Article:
Gamma Ray Energy Tracking Array (GRETA): GRETA, a new high-resolution gamma-ray detector system that will be used at the Facility for Rare Isotope Beams (FRIB), will enable cutting-edge research with rare isotopes for FRIB’s international community. IRA funding enables the procurement of three more detector modules, advancing the project schedule, and reducing risk related to supply chain delays.
CUORE Upgrade with Particle Identification (CUPID): CUPID is a neutrinoless-double beta decay detector that will provide new insight about the nature of matter and how stars create elements. IRA funding will enable R&D and other efforts by the US members of this international collaboration to move towards completion of the project definition and conceptual design phase (CD-1).
National Energy Research Scientific Computing Center (NERSC)
The National Energy Research Scientific Computing Center (NERSC) is currently deploying Perlmutter, a high performance computing system. The Perlmutter system will play a key role in advancing scientific research in the U.S. across the DOE Office of Science mission. Perlmutter is the first NERSC system designed for modeling and simulation, large-scale data analysis, and AI for science. The IRA funds allow NERSC to reduce financing costs by enabling the outright purchase of the Phase-2 Perlmutter system.
Advanced Light Source Upgrade (ALS-U)
The ALS-U project will transform the ALS into the world’s highest coherent flux source of soft x-rays, ensuring its continuing scientific leadership for decades to come. IRA funds will benefit the project in several ways, including accelerating large procurements, which will reduce schedule risk and the impacts of inflation. When completed, the project will be used to provide insights vital to advancing DOE priorities, from energy storage and alternative fuels to quantum information and microelectronics. More than 1,600 scientific users from around the world benefit from the ALS’s capabilities each year.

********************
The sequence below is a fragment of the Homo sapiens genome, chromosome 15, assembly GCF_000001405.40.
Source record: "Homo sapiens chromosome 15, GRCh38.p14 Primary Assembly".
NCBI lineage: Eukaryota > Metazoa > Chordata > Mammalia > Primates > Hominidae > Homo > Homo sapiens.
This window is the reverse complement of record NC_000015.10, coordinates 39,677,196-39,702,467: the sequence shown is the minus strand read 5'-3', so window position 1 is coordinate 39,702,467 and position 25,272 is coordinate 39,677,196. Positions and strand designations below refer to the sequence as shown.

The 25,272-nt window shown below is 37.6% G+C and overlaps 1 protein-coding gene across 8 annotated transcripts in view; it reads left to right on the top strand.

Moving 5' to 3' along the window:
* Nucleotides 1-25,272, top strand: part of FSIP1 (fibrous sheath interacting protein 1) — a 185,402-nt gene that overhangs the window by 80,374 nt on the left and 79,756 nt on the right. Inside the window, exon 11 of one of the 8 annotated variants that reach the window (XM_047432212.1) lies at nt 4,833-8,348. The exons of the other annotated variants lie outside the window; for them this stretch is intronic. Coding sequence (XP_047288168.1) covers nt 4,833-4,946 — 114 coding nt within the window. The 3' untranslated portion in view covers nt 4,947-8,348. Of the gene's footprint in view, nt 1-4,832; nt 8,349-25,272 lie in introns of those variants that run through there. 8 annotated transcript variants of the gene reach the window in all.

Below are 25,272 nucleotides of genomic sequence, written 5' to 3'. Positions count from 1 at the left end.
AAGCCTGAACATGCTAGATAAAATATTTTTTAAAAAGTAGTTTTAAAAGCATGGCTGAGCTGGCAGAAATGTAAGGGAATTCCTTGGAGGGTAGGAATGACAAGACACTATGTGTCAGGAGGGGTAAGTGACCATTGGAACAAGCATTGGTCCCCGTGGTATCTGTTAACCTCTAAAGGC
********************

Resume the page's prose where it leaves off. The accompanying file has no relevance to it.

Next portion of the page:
IRA funds will be used to accelerate the delivery of multimodal optoelectronic scanning transmission electron microscopy capabilities at the Molecular Foundry. This world-unique instrument will combine state-of-the-art analytical capabilities with the center’s expertise in atomic resolution tomography and nanoscale optoelectronic characterization to enable the study of complex energy conversion and transfer processes.
Founded in 1931 on the belief that the biggest scientific challenges are best addressed by teams, Lawrence Berkeley National Laboratory and its scientists have been recognized with 16 Nobel Prizes. Today, Berkeley Lab researchers develop sustainable energy and environmental solutions, create useful new materials, advance the frontiers of computing, and probe the mysteries of life, matter, and the universe. Scientists from around the world rely on the Lab’s facilities for their own discovery science. Berkeley Lab is a multiprogram national laboratory, managed by the University of California for the U.S. Department of Energy’s Office of Science.
DOE’s Office of Science is the single largest supporter of basic research in the physical sciences in the United States, and is working to address some of the most pressing challenges of our time. For more information, please visit energy.gov/science.